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Survey Finds 51% Have Been More Productive Working from Home During COVID-19

September 24, 2020

By Heather Nezich, courtesy of SBAM Approved Partner ASE

According to a FlexJobs survey of approximately 4,000 people who have been working remotely during the pandemic, 51% report they have been much more productive working from home than they were in the traditional office. 44% said their productivity was about the same, and only 5% say they have been less productive in their home office. 

Overall Views on Remote Work:

  • 65% would prefer to work remotely full-time post-pandemic, while 31% would like a combination of remote and in-office work. 4% would prefer to return to the traditional office full-time.
  • Just 3% view remote work less favorably since the pandemic started. 61% say they view remote work more favorably, and 35% say their views have been unchanged.
  • Exactly half of people working remotely during the pandemic say their companies view remote work more favorably since the pandemic, while 21% think their views have been unchanged. Only 9% say they view it less favorably, while the remaining 20% are unsure.

“As the CEO of a fully remote company for the last fourteen years, and a long-time remote work advocate, I am personally never surprised to hear that productivity has increased for workers who shifted from the traditional office to a home office,” said Sara Sutton, founder and CEO of FlexJobs. “I believe the companies that refuse to do this will ultimately suffer from a talent attraction and retention perspective. The time for more permanent remote work has finally come.” 

Remote Job Market During COVID-19:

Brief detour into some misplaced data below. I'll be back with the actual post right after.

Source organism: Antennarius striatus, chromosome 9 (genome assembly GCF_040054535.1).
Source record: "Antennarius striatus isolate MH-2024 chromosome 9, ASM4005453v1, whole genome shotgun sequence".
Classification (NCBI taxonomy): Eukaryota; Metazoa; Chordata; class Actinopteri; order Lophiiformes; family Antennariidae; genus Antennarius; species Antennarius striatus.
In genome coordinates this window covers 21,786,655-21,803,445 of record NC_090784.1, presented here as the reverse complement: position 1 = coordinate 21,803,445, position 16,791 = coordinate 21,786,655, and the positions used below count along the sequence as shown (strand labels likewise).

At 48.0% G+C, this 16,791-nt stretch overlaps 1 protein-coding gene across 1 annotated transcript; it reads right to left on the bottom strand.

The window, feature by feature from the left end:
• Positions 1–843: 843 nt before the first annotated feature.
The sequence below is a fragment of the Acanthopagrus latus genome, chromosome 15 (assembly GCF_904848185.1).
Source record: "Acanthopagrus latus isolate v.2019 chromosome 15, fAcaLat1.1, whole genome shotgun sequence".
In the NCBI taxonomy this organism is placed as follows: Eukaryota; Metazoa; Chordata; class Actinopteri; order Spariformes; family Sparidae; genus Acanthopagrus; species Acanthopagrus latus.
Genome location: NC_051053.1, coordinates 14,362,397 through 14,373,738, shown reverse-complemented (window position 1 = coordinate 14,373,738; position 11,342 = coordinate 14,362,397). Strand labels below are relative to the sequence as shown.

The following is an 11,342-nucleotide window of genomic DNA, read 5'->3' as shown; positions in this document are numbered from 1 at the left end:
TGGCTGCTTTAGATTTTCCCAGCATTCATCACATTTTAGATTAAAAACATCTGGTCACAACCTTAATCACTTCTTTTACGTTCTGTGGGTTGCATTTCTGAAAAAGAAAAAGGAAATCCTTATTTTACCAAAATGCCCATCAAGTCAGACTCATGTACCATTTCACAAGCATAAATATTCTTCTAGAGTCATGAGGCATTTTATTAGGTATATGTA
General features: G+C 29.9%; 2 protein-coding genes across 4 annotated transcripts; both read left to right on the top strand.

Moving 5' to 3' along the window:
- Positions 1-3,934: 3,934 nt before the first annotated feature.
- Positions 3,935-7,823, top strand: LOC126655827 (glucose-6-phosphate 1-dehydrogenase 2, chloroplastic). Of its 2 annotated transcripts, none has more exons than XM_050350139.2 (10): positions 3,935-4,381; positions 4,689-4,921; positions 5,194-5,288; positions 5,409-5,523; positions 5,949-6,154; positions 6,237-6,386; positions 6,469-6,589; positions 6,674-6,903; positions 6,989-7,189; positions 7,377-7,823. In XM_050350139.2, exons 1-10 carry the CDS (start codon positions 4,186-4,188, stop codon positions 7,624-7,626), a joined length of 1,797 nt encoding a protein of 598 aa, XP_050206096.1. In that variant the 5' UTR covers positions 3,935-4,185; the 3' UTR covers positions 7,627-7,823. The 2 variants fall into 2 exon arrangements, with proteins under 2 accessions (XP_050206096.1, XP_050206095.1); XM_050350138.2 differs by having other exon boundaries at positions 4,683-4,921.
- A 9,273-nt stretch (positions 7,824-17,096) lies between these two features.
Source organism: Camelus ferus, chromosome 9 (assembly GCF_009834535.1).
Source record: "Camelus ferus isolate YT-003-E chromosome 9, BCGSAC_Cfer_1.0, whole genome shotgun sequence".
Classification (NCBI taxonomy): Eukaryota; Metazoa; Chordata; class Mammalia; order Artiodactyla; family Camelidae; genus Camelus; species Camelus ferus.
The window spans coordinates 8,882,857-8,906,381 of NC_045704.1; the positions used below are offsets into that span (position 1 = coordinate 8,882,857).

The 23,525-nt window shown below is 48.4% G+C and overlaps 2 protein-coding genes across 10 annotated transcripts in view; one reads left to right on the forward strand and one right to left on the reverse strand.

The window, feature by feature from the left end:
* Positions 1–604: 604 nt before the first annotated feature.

FlexJobs has seen a significant increase in people looking for remote and flexible jobs since the COVID-19 crisis began, as well as more companies than ever allowing remote work and hiring for remote positions. In fact, despite a slower overall job market, FlexJobs saw a 12% increase in remote job listings in August over July, and previous pandemic months saw increases as well.

Top Reasons Remote Work Has Benefited Job Performance During COVID-19:

Despite the potential distractions while working from home during an emergency, workers say their focus has improved because of:

  • Quieter work environment (68%)
  • Fewer interruptions from colleagues (68%)
  • More control over workplace (66%)
  • More comfortable work environment (65%)
  • More focused time (63%)
  • Avoiding office politics (55%)
  • Fewer meetings (35%) 

Top Ways Working Has Benefited Overall Life During COVID-19:

Eliminating pain points around commutes is the best benefit of remote work. This is not surprising, given that 36% have had roundtrip commutes of more than two hours.

  • No commute (79%)
  • Better work-life balance (73%)
  • No commute cost (72%)
  • Not having to “get dressed” for work in more formal office clothes (62%)
  • More time to take care of myself (cook healthier, exercise, meditation, etc.) (62%)
  • Save money on eating out, making my own coffee, etc. (62%)
  • More time with my family/children (46%)
  • More time with my partner/spouse (42%)
  • Easier to take care of my pet(s) (37%)

Top Things People Miss About Being in an Office During COVID-19:

Roughly 1 in 4 say they don’t miss anything about the office, but missing camaraderie with colleagues has been observed. Only a fifth struggle with unplugging after working hours.

  • Miss seeing my colleagues (49%)
  • Stronger relationships with colleagues when in person (44%)
  • Nothing (37%)
  • In-person meetings are more effective (26%)
  • Unplugging is too difficult while working from home (20%)
  • More stimulating environment (14%)
  • Miss water cooler talk (14%)
  • Worried about remote work’s impact on my career (12%)
  • Too lonely working from home (11%)
  • Too distracted working from home (7%)

Insights for Employers to Consider:

  • 81% say they would be more loyal to their employer if they had flexible work options.
  • 30% have already made a request and been approved by their employers to continue working remotely post-pandemic. 13% say their companies have already requested they continue to work from home. 13% have made a request but been denied. 
  • 27% would take a 10-20% cut in pay in exchange for the option to work from home as much as they wanted.
  • Less than 4% worry a lot that working from home will hurt their career progression.
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